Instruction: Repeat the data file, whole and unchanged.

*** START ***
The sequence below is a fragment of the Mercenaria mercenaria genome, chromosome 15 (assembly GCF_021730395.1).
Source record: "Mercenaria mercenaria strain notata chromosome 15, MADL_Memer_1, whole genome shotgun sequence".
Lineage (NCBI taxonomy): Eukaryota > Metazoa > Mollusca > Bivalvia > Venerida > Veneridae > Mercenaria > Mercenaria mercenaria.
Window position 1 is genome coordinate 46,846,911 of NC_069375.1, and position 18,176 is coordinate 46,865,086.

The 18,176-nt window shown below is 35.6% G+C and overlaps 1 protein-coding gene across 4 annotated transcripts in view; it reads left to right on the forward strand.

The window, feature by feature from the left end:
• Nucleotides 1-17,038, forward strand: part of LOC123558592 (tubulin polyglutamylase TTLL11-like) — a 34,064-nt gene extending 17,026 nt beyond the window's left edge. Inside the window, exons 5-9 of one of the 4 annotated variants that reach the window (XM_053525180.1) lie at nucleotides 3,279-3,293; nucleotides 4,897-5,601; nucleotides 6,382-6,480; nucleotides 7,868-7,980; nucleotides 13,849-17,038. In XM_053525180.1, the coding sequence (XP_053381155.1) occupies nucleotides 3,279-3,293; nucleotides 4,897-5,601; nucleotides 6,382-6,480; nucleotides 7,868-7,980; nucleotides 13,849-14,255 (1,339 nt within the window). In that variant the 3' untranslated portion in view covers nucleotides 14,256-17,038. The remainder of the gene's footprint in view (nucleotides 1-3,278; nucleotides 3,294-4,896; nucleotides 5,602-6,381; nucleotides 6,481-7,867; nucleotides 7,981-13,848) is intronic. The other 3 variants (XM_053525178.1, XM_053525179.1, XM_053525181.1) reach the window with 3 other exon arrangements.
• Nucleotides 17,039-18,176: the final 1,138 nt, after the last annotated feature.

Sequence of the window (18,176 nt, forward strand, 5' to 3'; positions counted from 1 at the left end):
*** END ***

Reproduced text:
The sequence below is a fragment of the Mercenaria mercenaria genome, chromosome 15 (assembly GCF_021730395.1).
Source record: "Mercenaria mercenaria strain notata chromosome 15, MADL_Memer_1, whole genome shotgun sequence".
Lineage (NCBI taxonomy): Eukaryota > Metazoa > Mollusca > Bivalvia > Venerida > Veneridae > Mercenaria > Mercenaria mercenaria.
Window position 1 is genome coordinate 46,846,911 of NC_069375.1, and position 18,176 is coordinate 46,865,086.

The 18,176-nt window shown below is 35.6% G+C and overlaps 1 protein-coding gene across 4 annotated transcripts in view; it reads left to right on the forward strand.

The window, feature by feature from the left end:
• Nucleotides 1-17,038, forward strand: part of LOC123558592 (tubulin polyglutamylase TTLL11-like) — a 34,064-nt gene extending 17,026 nt beyond the window's left edge. Inside the window, exons 5-9 of one of the 4 annotated variants that reach the window (XM_053525180.1) lie at nucleotides 3,279-3,293; nucleotides 4,897-5,601; nucleotides 6,382-6,480; nucleotides 7,868-7,980; nucleotides 13,849-17,038. In XM_053525180.1, the coding sequence (XP_053381155.1) occupies nucleotides 3,279-3,293; nucleotides 4,897-5,601; nucleotides 6,382-6,480; nucleotides 7,868-7,980; nucleotides 13,849-14,255 (1,339 nt within the window). In that variant the 3' untranslated portion in view covers nucleotides 14,256-17,038. The remainder of the gene's footprint in view (nucleotides 1-3,278; nucleotides 3,294-4,896; nucleotides 5,602-6,381; nucleotides 6,481-7,867; nucleotides 7,981-13,848) is intronic. The other 3 variants (XM_053525178.1, XM_053525179.1, XM_053525181.1) reach the window with 3 other exon arrangements.
• Nucleotides 17,039-18,176: the final 1,138 nt, after the last annotated feature.

Sequence of the window (18,176 nt, forward strand, 5' to 3'; positions counted from 1 at the left end):